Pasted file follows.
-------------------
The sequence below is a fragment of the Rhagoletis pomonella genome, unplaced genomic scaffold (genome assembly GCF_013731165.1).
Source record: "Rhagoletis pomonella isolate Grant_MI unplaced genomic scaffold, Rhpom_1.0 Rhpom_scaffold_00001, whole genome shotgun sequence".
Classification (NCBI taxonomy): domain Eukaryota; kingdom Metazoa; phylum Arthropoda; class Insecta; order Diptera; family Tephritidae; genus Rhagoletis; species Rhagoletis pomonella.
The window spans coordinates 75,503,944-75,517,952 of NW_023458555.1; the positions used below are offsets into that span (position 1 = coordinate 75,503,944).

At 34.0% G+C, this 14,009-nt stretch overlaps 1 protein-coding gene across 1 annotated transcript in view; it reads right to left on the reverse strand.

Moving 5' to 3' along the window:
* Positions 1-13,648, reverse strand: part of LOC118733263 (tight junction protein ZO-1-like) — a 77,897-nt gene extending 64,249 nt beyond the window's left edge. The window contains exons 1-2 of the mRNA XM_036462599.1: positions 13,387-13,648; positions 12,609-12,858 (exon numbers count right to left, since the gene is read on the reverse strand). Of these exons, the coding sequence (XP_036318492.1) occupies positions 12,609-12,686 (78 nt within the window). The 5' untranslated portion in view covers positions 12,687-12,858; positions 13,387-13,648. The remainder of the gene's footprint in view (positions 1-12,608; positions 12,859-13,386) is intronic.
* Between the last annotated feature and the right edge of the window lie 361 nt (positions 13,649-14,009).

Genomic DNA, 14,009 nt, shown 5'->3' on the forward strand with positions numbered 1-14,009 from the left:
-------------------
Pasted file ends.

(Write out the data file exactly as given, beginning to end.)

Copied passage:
The sequence below is a fragment of the Rhagoletis pomonella genome, unplaced genomic scaffold (genome assembly GCF_013731165.1).
Source record: "Rhagoletis pomonella isolate Grant_MI unplaced genomic scaffold, Rhpom_1.0 Rhpom_scaffold_00001, whole genome shotgun sequence".
Classification (NCBI taxonomy): domain Eukaryota; kingdom Metazoa; phylum Arthropoda; class Insecta; order Diptera; family Tephritidae; genus Rhagoletis; species Rhagoletis pomonella.
The window spans coordinates 75,503,944-75,517,952 of NW_023458555.1; the positions used below are offsets into that span (position 1 = coordinate 75,503,944).

At 34.0% G+C, this 14,009-nt stretch overlaps 1 protein-coding gene across 1 annotated transcript in view; it reads right to left on the reverse strand.

Moving 5' to 3' along the window:
* Positions 1-13,648, reverse strand: part of LOC118733263 (tight junction protein ZO-1-like) — a 77,897-nt gene extending 64,249 nt beyond the window's left edge. The window contains exons 1-2 of the mRNA XM_036462599.1: positions 13,387-13,648; positions 12,609-12,858 (exon numbers count right to left, since the gene is read on the reverse strand). Of these exons, the coding sequence (XP_036318492.1) occupies positions 12,609-12,686 (78 nt within the window). The 5' untranslated portion in view covers positions 12,687-12,858; positions 13,387-13,648. The remainder of the gene's footprint in view (positions 1-12,608; positions 12,859-13,386) is intronic.
* Between the last annotated feature and the right edge of the window lie 361 nt (positions 13,649-14,009).

Genomic DNA, 14,009 nt, shown 5'->3' on the forward strand with positions numbered 1-14,009 from the left: